I have to apologize for not posting on Sunday. With the arrival of a new horse on Saturday and the land clearing we did on Sunday, I just didn’t have time to get it done. So, here we are! clichés abounding, just on a Tuesday 🙂
Spring has finally sprung in my corner of the world. We went from 40s and low 50s to 60s and 70s almost overnight. No complaints from me, I just suddenly have so much to do outside in the gardens. Today’s clichés will be rather eclectic, just whatever struck me as spring-y: weather, baby animals, etc.
April showers bring May flowers: this one may be more of a proverb than an actual cliché, but it is definitely a bit worn around the edges. The saying is a reminder that even the most unpleasant of things, in this case the heavy rains of April, can bring about enjoyable things, like an abundance of flowers in May. A lesson in patience, perhaps? The cliché can be traced back to the 1500s, and was once a stanza:
Sweet April showers
Do spring May flowers — 1557, Thomas Tusser
As fresh as a Daisy: to feel remarkably well rested and ready to take on the day. Why would a daisy be fresh? Because they close their eyes at night! In fact, the name ‘daisy’ comes from the old English daeges eage, or “day’s eye” because it only “opened its eye” by day.
In two shakes of a lamb’s tail: to be ready in just a moment, to be quick. Originally this phrase was simply “two shakes”. But then one questioned, two shakes of what? At some point in the 19th century a clever person, apparently agriculturally minded, decided to add the ‘lamb’s tail’. Everyone knew that lambs shake their tails quickly and often, and the addition has stuck to this very day.
Shrinking Violet: a shy or modest person. This cliché is British in origin, founded by gentlemen poets who, while wandering the woods, coined the phrase for the ground hugging violet, who appeared to be shrinking back from all the taller vegetation around it.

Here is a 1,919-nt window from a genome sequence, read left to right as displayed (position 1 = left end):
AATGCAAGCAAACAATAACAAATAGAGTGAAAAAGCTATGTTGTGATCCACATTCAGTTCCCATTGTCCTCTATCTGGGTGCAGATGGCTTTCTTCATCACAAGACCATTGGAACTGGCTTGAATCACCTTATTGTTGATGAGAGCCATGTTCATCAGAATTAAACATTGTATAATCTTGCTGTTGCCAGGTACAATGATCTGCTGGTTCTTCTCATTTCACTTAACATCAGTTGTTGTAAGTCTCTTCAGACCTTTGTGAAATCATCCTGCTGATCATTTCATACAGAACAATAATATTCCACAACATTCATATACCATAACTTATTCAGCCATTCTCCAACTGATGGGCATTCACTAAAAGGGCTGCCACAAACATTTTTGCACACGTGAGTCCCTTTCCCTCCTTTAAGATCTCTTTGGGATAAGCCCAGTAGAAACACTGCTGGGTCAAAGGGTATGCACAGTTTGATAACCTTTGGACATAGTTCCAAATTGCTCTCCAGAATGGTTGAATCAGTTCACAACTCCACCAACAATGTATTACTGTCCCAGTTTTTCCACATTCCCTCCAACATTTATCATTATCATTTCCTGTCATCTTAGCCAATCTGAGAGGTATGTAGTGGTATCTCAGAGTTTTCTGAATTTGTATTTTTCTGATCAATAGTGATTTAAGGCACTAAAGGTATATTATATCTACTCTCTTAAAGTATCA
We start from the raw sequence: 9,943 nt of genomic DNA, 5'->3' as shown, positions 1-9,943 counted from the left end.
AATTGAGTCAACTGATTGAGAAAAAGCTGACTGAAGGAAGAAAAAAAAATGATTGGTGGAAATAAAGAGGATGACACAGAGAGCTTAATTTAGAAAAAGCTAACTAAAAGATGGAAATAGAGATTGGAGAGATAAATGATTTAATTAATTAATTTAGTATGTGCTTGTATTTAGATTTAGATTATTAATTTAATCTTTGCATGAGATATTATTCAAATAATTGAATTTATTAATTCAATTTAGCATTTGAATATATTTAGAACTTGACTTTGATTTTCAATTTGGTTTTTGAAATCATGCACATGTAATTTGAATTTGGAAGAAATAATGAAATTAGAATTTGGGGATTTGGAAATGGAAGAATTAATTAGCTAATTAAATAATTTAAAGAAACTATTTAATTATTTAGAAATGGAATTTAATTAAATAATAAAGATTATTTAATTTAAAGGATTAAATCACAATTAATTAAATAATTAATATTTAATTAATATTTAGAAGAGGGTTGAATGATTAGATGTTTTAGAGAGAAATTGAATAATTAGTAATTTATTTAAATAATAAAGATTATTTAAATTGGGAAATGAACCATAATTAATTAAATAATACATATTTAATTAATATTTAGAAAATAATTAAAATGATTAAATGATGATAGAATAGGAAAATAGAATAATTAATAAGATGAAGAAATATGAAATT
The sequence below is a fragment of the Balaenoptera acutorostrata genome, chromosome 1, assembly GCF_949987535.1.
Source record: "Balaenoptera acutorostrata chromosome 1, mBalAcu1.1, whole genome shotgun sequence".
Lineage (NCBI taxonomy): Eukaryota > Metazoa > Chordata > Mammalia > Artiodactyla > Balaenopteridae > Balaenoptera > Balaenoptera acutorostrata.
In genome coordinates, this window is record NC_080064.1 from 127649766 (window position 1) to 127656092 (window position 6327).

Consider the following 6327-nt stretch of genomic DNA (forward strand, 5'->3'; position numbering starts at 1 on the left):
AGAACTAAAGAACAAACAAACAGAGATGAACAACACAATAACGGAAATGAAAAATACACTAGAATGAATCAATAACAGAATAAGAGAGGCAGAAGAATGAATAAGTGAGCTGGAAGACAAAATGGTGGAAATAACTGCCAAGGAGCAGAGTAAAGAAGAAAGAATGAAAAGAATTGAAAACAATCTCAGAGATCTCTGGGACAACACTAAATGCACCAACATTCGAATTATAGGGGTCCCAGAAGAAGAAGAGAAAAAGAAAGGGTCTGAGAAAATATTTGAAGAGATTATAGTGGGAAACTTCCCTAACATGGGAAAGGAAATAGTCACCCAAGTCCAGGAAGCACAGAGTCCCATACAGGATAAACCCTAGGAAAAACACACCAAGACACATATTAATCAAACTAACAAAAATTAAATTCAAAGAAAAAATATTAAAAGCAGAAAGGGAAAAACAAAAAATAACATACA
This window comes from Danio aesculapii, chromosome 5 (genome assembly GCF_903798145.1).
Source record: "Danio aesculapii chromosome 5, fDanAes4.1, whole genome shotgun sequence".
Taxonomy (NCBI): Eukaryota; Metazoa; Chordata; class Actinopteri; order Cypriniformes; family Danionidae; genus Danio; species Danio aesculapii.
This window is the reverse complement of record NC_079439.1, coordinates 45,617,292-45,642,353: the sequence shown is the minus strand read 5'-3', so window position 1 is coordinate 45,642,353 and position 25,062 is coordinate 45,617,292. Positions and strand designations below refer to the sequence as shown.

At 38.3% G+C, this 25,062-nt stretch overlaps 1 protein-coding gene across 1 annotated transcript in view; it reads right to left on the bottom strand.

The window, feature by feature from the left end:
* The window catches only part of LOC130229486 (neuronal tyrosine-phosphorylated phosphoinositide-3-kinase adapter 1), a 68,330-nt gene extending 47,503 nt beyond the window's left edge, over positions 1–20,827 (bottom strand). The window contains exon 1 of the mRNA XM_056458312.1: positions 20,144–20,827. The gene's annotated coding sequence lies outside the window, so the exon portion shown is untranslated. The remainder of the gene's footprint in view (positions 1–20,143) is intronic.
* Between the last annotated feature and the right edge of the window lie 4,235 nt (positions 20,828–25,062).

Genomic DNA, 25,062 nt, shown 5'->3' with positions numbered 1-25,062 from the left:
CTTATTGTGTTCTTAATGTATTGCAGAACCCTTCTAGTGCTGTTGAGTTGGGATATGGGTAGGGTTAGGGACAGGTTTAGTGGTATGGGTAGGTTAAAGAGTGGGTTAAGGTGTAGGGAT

There was the buttercup, struggling from a white to a dirty yellow; and a faint-coloured poppy; and here and there by the thorny underwood a shrinking violet –Leigh Hunt, early 1800s
Act the Giddy Goat: to be foolish. This one just sounds fun, a giddy goat might be quite entertaining to have about. This particular phrase has been built upon for centuries, as ‘giddy’ has been applied to all sorts of creatures in reference to them being foolish or silly. As one can see from this British comic paper’s bit of verse:
Fanny Robinson was flighty; she played the giddy ox – I mean, heifer. –Ally Slopers Half Holiday, 1892
And, finally, while we are on animals:
To have a cow: to be overly excited, upset or anxious. While most of America, and perhaps the world, know this phrase from Bart Simpson, it does in fact predate the Simpsons. The expression “have a cow” is said to have originated in the 1950s. The idea is that certain bits of unexpected or bad news might create the same agony and pain as literally giving birth to a cow. An earlier phrase from Britain, “having kittens” means basically the same thing and it seems likely that someone who thought having kittens would be too easy upgraded the saying to cows to express his agony.